faster growing monochrome-green-plants, will choke out the highly recessive 
and much slower growing white-in-leaf types.  The removal of the green 
seedlings, provides room for the multi-colored sprouts, to grow and flourish.

PURE-white-leafed appearing-sprouts, normal will melt away and die; as soon 
as, the seed-core embryo: stops feeding that first leaf; and if, they do 
not have enough green-cells within same, to photosynthesize their 
chlorophyll  growth function. If however, the seedling batch is growing 
inside a rather ideal growing environment; say for example, total 
incubation having one hundred percent humidity exposure on the leaf; and 
with, ideal lighting, temperature and so on?  Then it will be seen that 
some of those white-looking leaves: do survive!  They move into the second 
and third leaf stages and grow.  I would like to suggest, that these will 
be your most attractive hosta specimens, if you can grow them into 
maturity?  From this explanation, it should be seen: why it is very 
important to remove the monochrome-green sprouts "very carefully" in order 
to not disturb the sprouting stage of the highly variegated plants, which 
we are after in this seedling growing.  THIS WAS OUR FIRST OBJECTIVE, to 
find and isolate the most highly variegated hosta types, and the above 
explained exactly how this is done.


CONCEPTUALIZE: a matured hosta clump, having 20 separate "eye-shoots" in a 
single root-crown?  Some of these have all green leaves; others show white 
or yellow margins on leaves; some are center leaf variegated leaves and 
even an all yellow leaf type is seen there?  "Ah ha?" the 
striated-leaf-form is also in the clump!  You can isolate and propagate any 
type you may choose, within this clump.  So how do you do this?

In late-August or early-September, cut all the leaves off of the plant, 
leaving about a six-inch leaf stem sticking up.  Dig the plant out of the 
ground.  Wash all the dirt off of the roots. Take the plant to your 
favorite MEAT SHOP, and have them, put the meaty-root-crown through their 
meat-slicer.  You want root-crown-pieces ending up at quarter-inch, to 
half-inch sized square-pieces of crown?  Take these pieces of meat, (crown 
pieces?) back to your preferred growing bed and plant them?  The next year, 
you shall see each meat-piece (of the root-crown?) will produce an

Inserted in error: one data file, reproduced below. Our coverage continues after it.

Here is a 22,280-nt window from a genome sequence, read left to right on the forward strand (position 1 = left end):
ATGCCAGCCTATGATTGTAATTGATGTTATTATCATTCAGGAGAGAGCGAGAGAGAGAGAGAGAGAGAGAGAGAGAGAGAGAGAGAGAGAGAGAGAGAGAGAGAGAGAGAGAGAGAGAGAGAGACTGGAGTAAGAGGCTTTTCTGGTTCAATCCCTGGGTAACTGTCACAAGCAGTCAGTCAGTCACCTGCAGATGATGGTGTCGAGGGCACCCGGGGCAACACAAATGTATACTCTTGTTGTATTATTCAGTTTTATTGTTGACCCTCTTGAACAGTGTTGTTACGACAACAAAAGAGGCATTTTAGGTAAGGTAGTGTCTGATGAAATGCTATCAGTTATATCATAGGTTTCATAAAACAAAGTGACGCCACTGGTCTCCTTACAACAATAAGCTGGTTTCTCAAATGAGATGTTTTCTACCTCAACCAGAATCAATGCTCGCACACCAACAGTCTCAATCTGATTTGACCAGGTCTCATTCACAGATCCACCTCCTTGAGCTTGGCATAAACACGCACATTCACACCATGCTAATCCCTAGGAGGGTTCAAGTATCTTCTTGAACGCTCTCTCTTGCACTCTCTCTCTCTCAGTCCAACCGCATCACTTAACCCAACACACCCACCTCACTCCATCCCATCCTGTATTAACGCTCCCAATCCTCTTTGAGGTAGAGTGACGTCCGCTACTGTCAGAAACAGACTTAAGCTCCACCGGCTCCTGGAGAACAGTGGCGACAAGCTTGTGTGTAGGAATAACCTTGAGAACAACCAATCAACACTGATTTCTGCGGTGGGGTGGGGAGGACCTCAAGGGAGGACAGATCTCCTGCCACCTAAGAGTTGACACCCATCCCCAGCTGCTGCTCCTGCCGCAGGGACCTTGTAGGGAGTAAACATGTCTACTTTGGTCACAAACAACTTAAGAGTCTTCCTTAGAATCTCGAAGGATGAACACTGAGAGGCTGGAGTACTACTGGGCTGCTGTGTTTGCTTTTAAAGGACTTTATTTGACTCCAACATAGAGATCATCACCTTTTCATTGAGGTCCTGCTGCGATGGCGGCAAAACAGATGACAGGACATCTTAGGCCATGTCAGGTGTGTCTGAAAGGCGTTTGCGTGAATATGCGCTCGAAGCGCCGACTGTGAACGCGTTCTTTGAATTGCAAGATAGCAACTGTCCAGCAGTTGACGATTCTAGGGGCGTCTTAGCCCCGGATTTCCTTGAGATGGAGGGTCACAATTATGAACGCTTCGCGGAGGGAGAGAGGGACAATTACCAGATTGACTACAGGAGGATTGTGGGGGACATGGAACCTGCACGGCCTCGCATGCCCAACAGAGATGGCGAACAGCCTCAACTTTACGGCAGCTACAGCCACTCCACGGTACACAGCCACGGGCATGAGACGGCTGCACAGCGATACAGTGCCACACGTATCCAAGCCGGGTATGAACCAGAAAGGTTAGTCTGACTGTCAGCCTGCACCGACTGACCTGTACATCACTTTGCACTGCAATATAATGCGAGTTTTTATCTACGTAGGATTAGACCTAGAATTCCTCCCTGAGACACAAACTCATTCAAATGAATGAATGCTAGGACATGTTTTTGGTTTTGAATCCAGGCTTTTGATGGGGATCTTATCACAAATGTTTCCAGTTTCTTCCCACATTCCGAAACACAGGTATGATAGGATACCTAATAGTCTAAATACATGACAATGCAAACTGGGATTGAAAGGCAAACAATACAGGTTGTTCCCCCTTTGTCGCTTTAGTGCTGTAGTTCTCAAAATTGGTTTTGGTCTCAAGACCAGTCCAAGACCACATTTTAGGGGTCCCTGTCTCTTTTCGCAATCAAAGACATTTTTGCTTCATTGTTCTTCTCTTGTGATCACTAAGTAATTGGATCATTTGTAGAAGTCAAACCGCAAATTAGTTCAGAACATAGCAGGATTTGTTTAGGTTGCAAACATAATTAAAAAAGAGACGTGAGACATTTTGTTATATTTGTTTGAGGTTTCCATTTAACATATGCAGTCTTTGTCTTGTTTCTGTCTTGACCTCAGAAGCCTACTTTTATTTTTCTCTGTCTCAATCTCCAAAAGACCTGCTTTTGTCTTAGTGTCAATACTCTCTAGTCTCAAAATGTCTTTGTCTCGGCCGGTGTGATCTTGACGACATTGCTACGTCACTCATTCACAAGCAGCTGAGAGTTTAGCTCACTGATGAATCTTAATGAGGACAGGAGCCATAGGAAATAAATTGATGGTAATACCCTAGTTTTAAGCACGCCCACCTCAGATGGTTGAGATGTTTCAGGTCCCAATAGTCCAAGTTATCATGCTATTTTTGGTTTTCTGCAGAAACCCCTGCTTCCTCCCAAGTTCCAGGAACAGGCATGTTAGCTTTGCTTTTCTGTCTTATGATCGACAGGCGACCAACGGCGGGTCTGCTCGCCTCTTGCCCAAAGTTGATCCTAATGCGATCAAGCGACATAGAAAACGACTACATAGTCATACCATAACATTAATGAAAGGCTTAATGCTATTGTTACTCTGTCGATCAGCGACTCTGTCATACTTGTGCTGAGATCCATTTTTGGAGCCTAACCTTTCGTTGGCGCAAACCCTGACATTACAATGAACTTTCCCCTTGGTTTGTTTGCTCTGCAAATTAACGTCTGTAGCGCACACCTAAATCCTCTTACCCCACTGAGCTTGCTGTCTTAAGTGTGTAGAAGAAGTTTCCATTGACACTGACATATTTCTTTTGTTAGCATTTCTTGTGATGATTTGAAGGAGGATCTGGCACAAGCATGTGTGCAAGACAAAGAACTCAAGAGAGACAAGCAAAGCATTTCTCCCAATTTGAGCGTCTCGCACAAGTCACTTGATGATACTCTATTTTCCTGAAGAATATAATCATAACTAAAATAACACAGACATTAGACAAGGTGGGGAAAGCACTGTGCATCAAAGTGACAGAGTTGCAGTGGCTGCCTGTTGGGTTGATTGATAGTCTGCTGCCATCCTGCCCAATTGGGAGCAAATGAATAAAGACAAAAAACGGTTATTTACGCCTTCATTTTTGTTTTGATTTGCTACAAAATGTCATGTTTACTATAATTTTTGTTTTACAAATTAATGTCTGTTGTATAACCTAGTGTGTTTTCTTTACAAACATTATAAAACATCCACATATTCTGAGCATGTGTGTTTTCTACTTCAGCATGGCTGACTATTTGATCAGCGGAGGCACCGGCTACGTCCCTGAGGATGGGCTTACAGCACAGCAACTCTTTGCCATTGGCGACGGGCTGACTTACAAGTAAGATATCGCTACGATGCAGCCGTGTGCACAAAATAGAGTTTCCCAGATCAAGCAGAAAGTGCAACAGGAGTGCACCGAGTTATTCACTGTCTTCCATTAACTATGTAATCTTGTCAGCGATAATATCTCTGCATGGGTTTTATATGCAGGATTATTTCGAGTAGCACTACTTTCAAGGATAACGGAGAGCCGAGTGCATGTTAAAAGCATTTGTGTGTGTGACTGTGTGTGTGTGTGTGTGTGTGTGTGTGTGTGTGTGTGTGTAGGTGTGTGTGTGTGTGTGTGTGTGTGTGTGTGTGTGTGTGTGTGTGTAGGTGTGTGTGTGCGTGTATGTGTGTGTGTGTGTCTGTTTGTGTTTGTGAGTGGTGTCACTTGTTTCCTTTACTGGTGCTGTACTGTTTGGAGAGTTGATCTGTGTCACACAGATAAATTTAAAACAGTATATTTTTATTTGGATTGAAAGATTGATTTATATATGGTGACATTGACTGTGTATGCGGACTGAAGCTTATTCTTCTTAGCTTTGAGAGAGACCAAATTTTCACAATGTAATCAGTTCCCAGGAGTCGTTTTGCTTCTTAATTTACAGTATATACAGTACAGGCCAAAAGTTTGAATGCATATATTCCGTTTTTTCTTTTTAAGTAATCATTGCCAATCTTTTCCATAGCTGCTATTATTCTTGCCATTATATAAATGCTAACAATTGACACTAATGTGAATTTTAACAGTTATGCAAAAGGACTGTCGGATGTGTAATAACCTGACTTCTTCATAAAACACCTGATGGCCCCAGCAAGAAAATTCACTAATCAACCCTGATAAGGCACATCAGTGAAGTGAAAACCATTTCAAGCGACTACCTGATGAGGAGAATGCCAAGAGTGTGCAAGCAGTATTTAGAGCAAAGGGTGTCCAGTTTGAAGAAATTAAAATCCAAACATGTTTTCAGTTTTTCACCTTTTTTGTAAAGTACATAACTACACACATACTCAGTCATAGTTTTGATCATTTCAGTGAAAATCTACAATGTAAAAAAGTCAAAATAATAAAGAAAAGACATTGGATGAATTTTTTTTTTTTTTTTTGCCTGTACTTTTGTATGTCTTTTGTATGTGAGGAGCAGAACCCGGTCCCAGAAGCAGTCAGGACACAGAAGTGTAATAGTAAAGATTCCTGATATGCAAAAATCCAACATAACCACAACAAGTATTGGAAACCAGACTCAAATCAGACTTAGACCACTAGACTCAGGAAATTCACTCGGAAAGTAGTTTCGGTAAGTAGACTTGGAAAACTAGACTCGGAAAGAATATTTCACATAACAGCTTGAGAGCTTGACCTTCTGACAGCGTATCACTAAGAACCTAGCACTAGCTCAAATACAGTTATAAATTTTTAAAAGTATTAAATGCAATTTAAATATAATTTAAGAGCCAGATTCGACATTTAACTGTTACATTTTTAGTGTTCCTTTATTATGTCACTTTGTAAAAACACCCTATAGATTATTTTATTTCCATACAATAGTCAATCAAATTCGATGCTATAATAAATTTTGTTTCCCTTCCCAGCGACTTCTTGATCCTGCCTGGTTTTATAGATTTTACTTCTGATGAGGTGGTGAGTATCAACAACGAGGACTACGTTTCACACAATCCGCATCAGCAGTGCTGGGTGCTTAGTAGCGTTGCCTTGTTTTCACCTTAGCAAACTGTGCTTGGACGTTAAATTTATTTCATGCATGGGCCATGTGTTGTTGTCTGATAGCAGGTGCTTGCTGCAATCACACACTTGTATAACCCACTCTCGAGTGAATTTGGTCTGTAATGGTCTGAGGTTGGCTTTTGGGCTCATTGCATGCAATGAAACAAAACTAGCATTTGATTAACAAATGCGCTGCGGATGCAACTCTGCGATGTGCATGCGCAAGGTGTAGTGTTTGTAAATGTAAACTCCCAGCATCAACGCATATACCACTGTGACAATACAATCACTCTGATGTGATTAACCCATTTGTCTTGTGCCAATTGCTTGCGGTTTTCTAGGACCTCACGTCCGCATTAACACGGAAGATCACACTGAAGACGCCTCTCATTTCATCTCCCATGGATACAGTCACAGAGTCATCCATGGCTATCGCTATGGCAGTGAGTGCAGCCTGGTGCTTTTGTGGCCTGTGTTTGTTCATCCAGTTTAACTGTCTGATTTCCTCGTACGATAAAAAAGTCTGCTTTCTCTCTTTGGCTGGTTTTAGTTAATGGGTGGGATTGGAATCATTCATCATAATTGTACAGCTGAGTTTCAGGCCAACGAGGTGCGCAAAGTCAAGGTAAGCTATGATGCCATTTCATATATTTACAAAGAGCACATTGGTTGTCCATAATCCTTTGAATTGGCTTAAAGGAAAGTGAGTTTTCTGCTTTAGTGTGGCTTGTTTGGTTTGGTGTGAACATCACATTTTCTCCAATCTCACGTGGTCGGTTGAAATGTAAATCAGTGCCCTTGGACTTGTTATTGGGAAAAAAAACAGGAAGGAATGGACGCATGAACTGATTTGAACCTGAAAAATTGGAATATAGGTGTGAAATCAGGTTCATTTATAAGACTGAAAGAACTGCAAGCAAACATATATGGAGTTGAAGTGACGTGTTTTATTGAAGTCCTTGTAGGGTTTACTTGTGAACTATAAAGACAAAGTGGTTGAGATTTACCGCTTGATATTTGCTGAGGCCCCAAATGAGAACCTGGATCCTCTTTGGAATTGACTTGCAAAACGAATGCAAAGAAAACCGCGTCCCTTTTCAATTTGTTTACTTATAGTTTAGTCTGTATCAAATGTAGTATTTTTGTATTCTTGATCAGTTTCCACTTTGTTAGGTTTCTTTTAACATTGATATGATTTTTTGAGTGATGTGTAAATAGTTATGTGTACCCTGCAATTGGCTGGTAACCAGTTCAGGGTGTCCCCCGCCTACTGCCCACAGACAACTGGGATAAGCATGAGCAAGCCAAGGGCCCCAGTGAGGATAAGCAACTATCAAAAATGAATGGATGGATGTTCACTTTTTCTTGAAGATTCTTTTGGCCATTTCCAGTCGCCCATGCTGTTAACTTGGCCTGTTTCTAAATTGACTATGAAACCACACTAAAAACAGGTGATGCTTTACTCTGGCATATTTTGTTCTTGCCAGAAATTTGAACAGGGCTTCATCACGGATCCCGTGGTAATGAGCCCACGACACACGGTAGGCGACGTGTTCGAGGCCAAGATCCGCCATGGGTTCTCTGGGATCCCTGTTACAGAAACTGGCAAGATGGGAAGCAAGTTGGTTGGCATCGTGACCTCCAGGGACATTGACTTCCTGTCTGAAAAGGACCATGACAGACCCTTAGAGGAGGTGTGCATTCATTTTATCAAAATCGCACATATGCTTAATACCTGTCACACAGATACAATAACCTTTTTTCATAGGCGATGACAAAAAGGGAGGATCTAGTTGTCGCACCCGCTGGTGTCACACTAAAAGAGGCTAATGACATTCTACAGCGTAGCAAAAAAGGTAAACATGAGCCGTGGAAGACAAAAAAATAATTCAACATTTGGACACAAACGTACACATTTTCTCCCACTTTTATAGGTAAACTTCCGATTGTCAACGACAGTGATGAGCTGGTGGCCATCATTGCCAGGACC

eye-plant or plants?

I hope that, nobody reading the above meat-slicer procedure?  Really took 
me serious about having a 'Meat Shop Slicing Machine' do the hosta rhizome 
division for you, using a meat-slicer however, that is almost exactly what 
one is doing, when they put a knife to a hosta root crown, for 
form-isolation/propagation purposes?

Each piece of the crown, even without roots attached: will develop roots 
and grow.  Any cut part of the crown, forms a bud, becoming an eye, and 
this eye sends up an eye-plant in it's next growing cycle.

It might be a good idea, to obtain some rooting hormone powder, having 
fungicide within, to brush onto cut portions of the crown, else soaking the 
cuttings in a fungicide solution if good too.  Dipping one's cutting tool, 
in fungicide powder-rooting hormone, before each cut: is also a good idea, 
since this disinfects the wounds?

If you go out, and if, the ground is not frozen: then you can propagate 
your favorite hosta to it's maximum: RIGHT NOW!  After digging the roots 
out of the ground; cutting all frozen leaves off and washing all the dirt 
off: it will be seen that there are a great many buds sitting on the 
roots.  These pointed protrusions, are usually white by color and 
appearance, since they were under the ground.  Each of these buds, will 
send up an eye-plant in the next growth cycle therefore, division down to a 
single plant-intended is possible.

If you happen to have a spare fridge, which can be set to run at say 37 
degrees Fahrenheit (plus or minus five degrees?) then your cuttings can be 
placed inside plastic bags; packed inside moist growing medium; and kept in 
the fridge for a dormancy period of six to eight weeks minimum.  Then they 
can be potted and grown under lights or sunny windows.  Or they can be 
potted, at the time the rhizome surgery was done, and kept moist inside 
their cold storage treatment, that is to say, if you have somewhere which